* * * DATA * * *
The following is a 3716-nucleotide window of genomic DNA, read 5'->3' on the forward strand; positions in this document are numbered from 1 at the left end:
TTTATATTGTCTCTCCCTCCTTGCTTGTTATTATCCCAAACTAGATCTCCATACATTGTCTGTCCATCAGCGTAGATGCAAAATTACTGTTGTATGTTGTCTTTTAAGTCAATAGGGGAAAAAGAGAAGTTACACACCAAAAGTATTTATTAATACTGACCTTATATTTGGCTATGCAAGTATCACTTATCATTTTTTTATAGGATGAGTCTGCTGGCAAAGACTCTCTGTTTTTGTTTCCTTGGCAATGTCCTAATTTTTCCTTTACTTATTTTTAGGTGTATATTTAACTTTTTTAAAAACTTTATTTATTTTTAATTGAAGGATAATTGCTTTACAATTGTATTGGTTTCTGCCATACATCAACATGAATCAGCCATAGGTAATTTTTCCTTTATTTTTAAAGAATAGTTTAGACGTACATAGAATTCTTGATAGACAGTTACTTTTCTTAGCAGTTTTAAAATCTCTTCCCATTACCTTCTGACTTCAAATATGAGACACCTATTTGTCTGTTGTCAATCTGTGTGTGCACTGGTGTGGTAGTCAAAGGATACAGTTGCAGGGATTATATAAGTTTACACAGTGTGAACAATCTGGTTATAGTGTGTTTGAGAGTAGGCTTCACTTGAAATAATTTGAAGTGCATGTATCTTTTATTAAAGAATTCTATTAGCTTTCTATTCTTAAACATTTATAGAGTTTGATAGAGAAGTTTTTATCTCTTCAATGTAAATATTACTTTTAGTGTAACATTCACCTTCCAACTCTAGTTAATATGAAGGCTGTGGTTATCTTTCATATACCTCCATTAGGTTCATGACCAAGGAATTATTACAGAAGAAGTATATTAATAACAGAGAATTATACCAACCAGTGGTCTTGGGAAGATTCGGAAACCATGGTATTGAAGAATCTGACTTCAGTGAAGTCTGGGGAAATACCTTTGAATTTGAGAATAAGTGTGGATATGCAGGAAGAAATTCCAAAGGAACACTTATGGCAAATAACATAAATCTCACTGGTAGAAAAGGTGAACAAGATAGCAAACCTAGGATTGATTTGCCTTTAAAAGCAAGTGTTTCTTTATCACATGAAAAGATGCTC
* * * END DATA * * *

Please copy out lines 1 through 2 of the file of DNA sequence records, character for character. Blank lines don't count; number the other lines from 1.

The following is a 3716-nucleotide window of genomic DNA, read 5'->3' on the forward strand; positions in this document are numbered from 1 at the left end:
TTTATATTGTCTCTCCCTCCTTGCTTGTTATTATCCCAAACTAGATCTCCATACATTGTCTGTCCATCAGCGTAGATGCAAAATTACTGTTGTATGTTGTCTTTTAAGTCAATAGGGGAAAAAGAGAAGTTACACACCAAAAGTATTTATTAATACTGACCTTATATTTGGCTATGCAAGTATCACTTATCATTTTTTTATAGGATGAGTCTGCTGGCAAAGACTCTCTGTTTTTGTTTCCTTGGCAATGTCCTAATTTTTCCTTTACTTATTTTTAGGTGTATATTTAACTTTTTTAAAAACTTTATTTATTTTTAATTGAAGGATAATTGCTTTACAATTGTATTGGTTTCTGCCATACATCAACATGAATCAGCCATAGGTAATTTTTCCTTTATTTTTAAAGAATAGTTTAGACGTACATAGAATTCTTGATAGACAGTTACTTTTCTTAGCAGTTTTAAAATCTCTTCCCATTACCTTCTGACTTCAAATATGAGACACCTATTTGTCTGTTGTCAATCTGTGTGTGCACTGGTGTGGTAGTCAAAGGATACAGTTGCAGGGATTATATAAGTTTACACAGTGTGAACAATCTGGTTATAGTGTGTTTGAGAGTAGGCTTCACTTGAAATAATTTGAAGTGCATGTATCTTTTATTAAAGAATTCTATTAGCTTTCTATTCTTAAACATTTATAGAGTTTGATAGAGAAGTTTTTATCTCTTCAATGTAAATATTACTTTTAGTGTAACATTCACCTTCCAACTCTAGTTAATATGAAGGCTGTGGTTATCTTTCATATACCTCCATTAGGTTCATGACCAAGGAATTATTACAGAAGAAGTATATTAATAACAGAGAATTATACCAACCAGTGGTCTTGGGAAGATTCGGAAACCATGGTATTGAAGAATCTGACTTCAGTGAAGTCTGGGGAAATACCTTTGAATTTGAGAATAAGTGTGGATATGCAGGAAGAAATTCCAAAGGAACACTTATGGCAAATAACATAAATCTCACTGGTAGAAAAGGTGAACAAGATAGCAAACCTAGGATTGATTTGCCTTTAAAAGCAAGTGTTTCTTTATCACATGAAAAGATGCTC